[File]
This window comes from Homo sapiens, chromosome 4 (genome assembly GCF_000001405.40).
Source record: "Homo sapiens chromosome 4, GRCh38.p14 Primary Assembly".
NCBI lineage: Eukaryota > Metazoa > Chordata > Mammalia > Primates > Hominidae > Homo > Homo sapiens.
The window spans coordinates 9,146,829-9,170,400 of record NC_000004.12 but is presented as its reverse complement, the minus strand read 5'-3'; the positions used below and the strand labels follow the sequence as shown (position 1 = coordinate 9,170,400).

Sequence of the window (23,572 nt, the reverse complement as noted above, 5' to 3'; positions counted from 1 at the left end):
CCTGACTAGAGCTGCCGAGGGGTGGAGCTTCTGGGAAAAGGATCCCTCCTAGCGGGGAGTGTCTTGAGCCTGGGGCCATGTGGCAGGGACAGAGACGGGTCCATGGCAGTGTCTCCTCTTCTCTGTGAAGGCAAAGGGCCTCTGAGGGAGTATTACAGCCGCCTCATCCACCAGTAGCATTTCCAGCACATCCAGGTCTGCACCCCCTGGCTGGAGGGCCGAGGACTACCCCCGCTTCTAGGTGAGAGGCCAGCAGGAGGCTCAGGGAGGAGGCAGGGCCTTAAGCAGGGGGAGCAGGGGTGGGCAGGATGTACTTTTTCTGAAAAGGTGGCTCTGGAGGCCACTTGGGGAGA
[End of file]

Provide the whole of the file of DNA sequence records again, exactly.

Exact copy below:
This window comes from Homo sapiens, chromosome 4 (genome assembly GCF_000001405.40).
Source record: "Homo sapiens chromosome 4, GRCh38.p14 Primary Assembly".
NCBI lineage: Eukaryota > Metazoa > Chordata > Mammalia > Primates > Hominidae > Homo > Homo sapiens.
The window spans coordinates 9,146,829-9,170,400 of record NC_000004.12 but is presented as its reverse complement, the minus strand read 5'-3'; the positions used below and the strand labels follow the sequence as shown (position 1 = coordinate 9,170,400).

Sequence of the window (23,572 nt, the reverse complement as noted above, 5' to 3'; positions counted from 1 at the left end):
CCTGACTAGAGCTGCCGAGGGGTGGAGCTTCTGGGAAAAGGATCCCTCCTAGCGGGGAGTGTCTTGAGCCTGGGGCCATGTGGCAGGGACAGAGACGGGTCCATGGCAGTGTCTCCTCTTCTCTGTGAAGGCAAAGGGCCTCTGAGGGAGTATTACAGCCGCCTCATCCACCAGTAGCATTTCCAGCACATCCAGGTCTGCACCCCCTGGCTGGAGGGCCGAGGACTACCCCCGCTTCTAGGTGAGAGGCCAGCAGGAGGCTCAGGGAGGAGGCAGGGCCTTAAGCAGGGGGAGCAGGGGTGGGCAGGATGTACTTTTTCTGAAAAGGTGGCTCTGGAGGCCACTTGGGGAGA